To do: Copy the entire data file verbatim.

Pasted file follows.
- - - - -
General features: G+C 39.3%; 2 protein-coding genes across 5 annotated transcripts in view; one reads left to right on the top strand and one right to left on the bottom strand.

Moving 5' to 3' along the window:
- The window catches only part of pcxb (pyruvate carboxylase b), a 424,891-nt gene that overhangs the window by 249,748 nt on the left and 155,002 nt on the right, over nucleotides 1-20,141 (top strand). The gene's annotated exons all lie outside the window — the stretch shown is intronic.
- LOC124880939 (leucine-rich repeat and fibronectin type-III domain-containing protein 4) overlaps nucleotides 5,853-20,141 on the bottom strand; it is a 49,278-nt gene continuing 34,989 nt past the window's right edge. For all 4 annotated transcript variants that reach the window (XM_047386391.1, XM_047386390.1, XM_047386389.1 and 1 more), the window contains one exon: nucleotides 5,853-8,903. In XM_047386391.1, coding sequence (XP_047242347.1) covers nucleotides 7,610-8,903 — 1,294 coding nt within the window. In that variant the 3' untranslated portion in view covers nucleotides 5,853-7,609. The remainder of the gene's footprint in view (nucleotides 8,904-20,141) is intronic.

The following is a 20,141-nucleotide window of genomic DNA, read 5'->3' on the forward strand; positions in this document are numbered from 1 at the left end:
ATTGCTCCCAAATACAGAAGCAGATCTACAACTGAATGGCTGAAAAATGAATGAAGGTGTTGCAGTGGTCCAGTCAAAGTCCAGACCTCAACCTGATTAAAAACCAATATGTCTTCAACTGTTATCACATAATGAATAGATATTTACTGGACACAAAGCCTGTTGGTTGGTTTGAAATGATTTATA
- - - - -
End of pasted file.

General features: G+C 39.3%; 2 protein-coding genes across 5 annotated transcripts in view; one reads left to right on the top strand and one right to left on the bottom strand.

Moving 5' to 3' along the window:
- The window catches only part of pcxb (pyruvate carboxylase b), a 424,891-nt gene that overhangs the window by 249,748 nt on the left and 155,002 nt on the right, over nucleotides 1-20,141 (top strand). The gene's annotated exons all lie outside the window — the stretch shown is intronic.
- LOC124880939 (leucine-rich repeat and fibronectin type-III domain-containing protein 4) overlaps nucleotides 5,853-20,141 on the bottom strand; it is a 49,278-nt gene continuing 34,989 nt past the window's right edge. For all 4 annotated transcript variants that reach the window (XM_047386391.1, XM_047386390.1, XM_047386389.1 and 1 more), the window contains one exon: nucleotides 5,853-8,903. In XM_047386391.1, coding sequence (XP_047242347.1) covers nucleotides 7,610-8,903 — 1,294 coding nt within the window. In that variant the 3' untranslated portion in view covers nucleotides 5,853-7,609. The remainder of the gene's footprint in view (nucleotides 8,904-20,141) is intronic.

The following is a 20,141-nucleotide window of genomic DNA, read 5'->3' on the forward strand; positions in this document are numbered from 1 at the left end:
ATTGCTCCCAAATACAGAAGCAGATCTACAACTGAATGGCTGAAAAATGAATGAAGGTGTTGCAGTGGTCCAGTCAAAGTCCAGACCTCAACCTGATTAAAAACCAATATGTCTTCAACTGTTATCACATAATGAATAGATATTTACTGGACACAAAGCCTGTTGGTTGGTTTGAAATGATTTATA